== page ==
4. Less frequent use of antibiotics, including in the first week of life
  5. Early introduction of fish in the diet


  • Once you notice your child has any of the above symptoms, it’s important you present to your doctor. The goal of treatment is to educate about prevention, control environmental factors and pharmacological treatment.
  • Prevention is very important in the management of asthma. It is important the child avoids the triggers that can cause an asthmatic attack.
  • Pharmacological treatment involves the use of nebulizers, inhalers and at times drugs such as steroids. Nebulizers and inhalers contain drugs which help to open up the airway and reduce secretions which obstruct the airway. Inhaled treatment is recommendable so as to reduce the systematic side effect of the drugs that characterises oral treatment.
  • Inflammatory conditions of the upper airways such as; allergic rhinitis, sinusitis, or chronic and persistent infections. Patient must treat such infections before they can completely control their asthmatic symptoms.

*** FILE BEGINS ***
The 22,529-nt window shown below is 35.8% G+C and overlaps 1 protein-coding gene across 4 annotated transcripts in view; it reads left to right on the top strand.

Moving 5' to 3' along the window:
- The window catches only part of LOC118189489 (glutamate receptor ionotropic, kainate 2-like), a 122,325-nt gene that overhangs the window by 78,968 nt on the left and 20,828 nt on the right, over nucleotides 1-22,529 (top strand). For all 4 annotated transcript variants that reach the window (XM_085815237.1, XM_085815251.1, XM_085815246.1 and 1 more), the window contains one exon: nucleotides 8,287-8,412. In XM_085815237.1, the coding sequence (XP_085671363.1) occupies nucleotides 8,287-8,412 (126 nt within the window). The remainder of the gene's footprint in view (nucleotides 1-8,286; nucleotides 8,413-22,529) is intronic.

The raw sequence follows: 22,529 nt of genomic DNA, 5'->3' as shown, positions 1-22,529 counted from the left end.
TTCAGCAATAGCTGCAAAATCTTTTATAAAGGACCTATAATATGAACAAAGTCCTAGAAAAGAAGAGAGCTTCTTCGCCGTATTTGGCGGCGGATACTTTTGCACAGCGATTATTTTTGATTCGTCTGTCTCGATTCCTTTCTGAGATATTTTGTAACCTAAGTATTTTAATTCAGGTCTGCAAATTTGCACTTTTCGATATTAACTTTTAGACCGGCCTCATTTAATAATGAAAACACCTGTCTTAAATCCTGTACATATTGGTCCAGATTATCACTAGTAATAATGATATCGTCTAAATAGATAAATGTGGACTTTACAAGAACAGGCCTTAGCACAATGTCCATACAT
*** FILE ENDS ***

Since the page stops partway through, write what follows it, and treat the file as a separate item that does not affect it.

It is important to identify asthma triggers and take steps to avoid them. Some asthma triggers may include:

  1. Air pollution
  2. Allergies
  3. Cold air
  4. A cold or flu virus
  5. Sinusitis
  6. Smoke
  7. Fragrances



  • Children with mild asthma who are asymptomatic between attacks are likely to improve and be symptom-free later in life.
  • Children with asthma appear to have less severe symptoms as they enter adolescence, but half of these children continue to have asthma. Asthma has a tendency to remit during puberty, with a somewhat earlier remission in girls.
  • Globally, morbidity and mortality associated with asthma have increased over the last 2 decades. This increase is attributed to increasing urbanization.
  • According to the most recent report from the US Centre for Disease Control and the National Center for Health Statistics, 187 children aged 0-17 years died from asthma, or 0.3 deaths per 100,000 children compared with 1.9 deaths per 100,000 adults aged 18 or older in the year 2002. Non-Hispanic blacks were the most likely to die from asthma and had an asthma death rate more than 200% higher than non-Hispanic whites and 160% higher than Hispanics.